Developments in Employee Benefits law and practice

17 September 2018

Legislation to clarify PPF compensation rules

The Department for Work and Pensions (DWP) has published its response to a consultation ended on 24 July 2018, which sought views on changes to the Pension Protection Fund (PPF) compensation rules to ensure that the PPF has the legal basis to administer the compensation regime as intended. In its response, the DWP said that, in the light of Hampshire v PPF, it will legislate so that benefits are not aggregated for the purposes of restricting the amount of compensation (the cap) paid to deferred and active members below normal pension age at the assessment date.

The original consultation, published on 3 July 2018, proposed changes to the Pension Protection Fund (Compensation) Regulations 2005, SI 2005/670, to remedy problems caused by a recent High Court judgment (Beaton) which resulted in the legislation being interpreted in a way that did not reflect PPF practice or the policy’s intent. The changes were proposed to ensure that the PPF has the legal basis to administer the compensation regime as intended.

However, to reflect the recent EU Court of Justice judgment in Hampshire v PPF, (2018) C-17/17, [2018] All ER (D) 08 (Sep), the government had to make a U-turn in its proposals and, rather than legislating to make it clear that a fixed transferred-in pension is attributable to pensionable service in the receiving scheme, it now intends to legislate so that benefits are not aggregated for the purposes of restricting the amount of compensation (the cap) paid to deferred and active members below normal pension age at the assessment date.

This means in practice that an individual's relevant fixed pension will be treated separately from their pensionable service within the scheme, and as such subject to two separate caps.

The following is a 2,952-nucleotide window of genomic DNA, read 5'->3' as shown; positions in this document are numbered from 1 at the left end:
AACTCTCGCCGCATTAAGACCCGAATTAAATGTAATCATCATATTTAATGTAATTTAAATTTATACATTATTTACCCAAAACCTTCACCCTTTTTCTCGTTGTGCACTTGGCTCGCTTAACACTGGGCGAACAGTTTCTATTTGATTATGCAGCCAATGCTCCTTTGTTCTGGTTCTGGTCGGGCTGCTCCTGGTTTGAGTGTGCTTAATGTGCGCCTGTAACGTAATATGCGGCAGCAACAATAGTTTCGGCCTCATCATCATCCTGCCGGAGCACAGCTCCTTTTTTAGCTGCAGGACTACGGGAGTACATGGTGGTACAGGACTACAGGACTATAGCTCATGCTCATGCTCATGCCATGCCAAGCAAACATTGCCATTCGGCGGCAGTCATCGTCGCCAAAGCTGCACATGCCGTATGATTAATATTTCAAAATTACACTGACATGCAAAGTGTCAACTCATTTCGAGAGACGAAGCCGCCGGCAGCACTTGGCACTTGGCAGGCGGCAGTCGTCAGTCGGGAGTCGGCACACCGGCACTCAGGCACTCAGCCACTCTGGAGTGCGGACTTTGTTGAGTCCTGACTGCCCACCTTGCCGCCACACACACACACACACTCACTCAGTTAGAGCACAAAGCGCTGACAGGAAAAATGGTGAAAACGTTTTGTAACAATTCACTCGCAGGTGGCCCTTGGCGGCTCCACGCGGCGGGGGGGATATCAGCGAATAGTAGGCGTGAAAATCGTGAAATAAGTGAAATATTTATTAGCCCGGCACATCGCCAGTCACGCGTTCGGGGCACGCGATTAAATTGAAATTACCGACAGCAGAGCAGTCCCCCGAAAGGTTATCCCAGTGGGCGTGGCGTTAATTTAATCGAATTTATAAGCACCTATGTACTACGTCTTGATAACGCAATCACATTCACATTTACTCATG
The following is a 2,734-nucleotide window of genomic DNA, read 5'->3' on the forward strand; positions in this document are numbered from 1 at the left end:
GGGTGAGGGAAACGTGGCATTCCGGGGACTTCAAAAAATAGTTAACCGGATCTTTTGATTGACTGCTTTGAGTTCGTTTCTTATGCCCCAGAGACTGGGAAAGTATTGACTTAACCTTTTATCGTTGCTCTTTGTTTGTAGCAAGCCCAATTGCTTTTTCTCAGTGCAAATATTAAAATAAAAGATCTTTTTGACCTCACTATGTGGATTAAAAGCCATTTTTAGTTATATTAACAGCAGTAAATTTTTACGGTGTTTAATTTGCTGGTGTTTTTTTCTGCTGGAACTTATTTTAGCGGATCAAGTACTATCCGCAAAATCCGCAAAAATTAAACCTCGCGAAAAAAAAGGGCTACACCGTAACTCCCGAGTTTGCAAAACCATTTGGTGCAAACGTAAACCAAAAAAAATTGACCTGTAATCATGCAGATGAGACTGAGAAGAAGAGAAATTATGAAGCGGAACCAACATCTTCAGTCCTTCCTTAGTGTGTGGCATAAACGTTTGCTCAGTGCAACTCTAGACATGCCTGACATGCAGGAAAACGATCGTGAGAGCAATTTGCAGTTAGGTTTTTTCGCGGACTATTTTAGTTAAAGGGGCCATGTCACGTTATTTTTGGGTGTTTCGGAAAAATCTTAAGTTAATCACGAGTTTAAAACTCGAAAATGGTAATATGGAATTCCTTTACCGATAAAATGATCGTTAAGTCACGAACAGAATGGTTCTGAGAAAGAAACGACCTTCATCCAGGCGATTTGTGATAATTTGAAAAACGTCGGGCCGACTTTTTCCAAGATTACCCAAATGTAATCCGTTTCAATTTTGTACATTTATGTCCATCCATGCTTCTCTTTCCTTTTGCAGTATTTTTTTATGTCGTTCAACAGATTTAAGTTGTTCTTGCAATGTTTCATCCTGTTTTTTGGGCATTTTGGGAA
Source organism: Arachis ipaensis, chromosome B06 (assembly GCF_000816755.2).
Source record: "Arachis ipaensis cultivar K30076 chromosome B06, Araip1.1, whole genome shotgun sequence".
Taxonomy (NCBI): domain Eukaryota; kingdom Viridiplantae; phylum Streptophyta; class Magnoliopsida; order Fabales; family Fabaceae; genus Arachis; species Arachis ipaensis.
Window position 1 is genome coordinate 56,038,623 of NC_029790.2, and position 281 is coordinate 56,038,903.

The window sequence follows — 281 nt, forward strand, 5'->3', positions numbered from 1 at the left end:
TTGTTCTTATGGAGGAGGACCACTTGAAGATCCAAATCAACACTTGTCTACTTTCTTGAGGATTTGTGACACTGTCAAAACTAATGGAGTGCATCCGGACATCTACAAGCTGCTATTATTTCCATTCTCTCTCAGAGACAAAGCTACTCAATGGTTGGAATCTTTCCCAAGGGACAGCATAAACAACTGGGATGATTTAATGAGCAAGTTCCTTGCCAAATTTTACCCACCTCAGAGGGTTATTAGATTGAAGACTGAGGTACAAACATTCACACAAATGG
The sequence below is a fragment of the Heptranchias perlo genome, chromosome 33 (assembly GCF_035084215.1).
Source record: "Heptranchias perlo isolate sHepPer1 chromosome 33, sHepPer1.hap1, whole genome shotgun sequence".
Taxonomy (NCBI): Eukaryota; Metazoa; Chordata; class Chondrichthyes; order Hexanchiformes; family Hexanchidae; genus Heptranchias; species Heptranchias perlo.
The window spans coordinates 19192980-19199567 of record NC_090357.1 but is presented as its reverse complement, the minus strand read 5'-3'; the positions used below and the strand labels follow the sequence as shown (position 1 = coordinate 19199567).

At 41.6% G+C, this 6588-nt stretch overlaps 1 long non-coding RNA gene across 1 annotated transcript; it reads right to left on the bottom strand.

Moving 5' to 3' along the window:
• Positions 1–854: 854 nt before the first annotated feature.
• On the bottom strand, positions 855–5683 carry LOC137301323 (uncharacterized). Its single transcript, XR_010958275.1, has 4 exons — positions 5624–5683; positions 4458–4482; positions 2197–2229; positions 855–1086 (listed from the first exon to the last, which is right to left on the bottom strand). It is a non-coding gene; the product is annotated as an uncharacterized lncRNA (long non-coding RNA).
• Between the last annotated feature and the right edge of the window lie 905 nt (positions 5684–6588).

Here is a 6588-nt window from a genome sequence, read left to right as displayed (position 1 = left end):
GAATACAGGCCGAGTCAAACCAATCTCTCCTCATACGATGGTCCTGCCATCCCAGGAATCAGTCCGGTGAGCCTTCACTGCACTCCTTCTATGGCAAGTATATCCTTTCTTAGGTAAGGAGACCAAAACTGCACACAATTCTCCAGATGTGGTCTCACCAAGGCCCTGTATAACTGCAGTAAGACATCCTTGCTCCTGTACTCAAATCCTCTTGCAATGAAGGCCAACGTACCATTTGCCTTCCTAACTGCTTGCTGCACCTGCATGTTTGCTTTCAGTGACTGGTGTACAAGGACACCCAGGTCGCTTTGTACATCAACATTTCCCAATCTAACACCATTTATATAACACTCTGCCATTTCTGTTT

The final form of the regulations ensures that benefits are not aggregated, and amends the Compensation Regulation to clarify that the PPF can:

  • Pay survivor benefits to vulnerable groups such as widows or widowers and eligible dependent children
  • Revalue PPF compensation which is not yet in payment
  • Apply inflationary increases to compensation payments Include a relevant fixed pension in the application of the of the 90 per cent level of compensation (subject to the cap) for those already receiving their pension and who were below NPA at the assessment date.

Updated guidance on the pension scheme reconciliation service

HMRC have updated guidance on the Pension Scheme Reconciliation Service at the Guaranteed Minimum Pension (GMP) data section.

Check scheme details using the Scheme Reconciliation Service explains how pension scheme administrators can check if membership and GMP data matches HMRC’s records.

The Scheme Reconciliation Service provides a list of contracted-out periods and GMP data for members of defined benefit schemes who have left contracted-out employment to help pension scheme administrators reconcile their membership and GMP data against the records held by HMRC. The guidance has been updated at the GMP data section.

TPR want to improve performance of small DB schemes

Small defined benefit (DB) schemes are falling behind on improvements and standards while most DB savers belonging to larger schemes, according to research from The Pensions Regulator (TPR).

The report points to poor governance standards from trustees as the key factor in the poorer performances of smaller schemes, which leads to them not meeting the principles of TPR’s funding codes, particularly in managing risk.

TPR has confirmed that it will continue to take action to drive good governance and administration in all schemes, regardless of size.

TPR plans to increase its involvement with smaller schemes to assess their performance in:

  • governance
  • covenant
  • investment
  • funding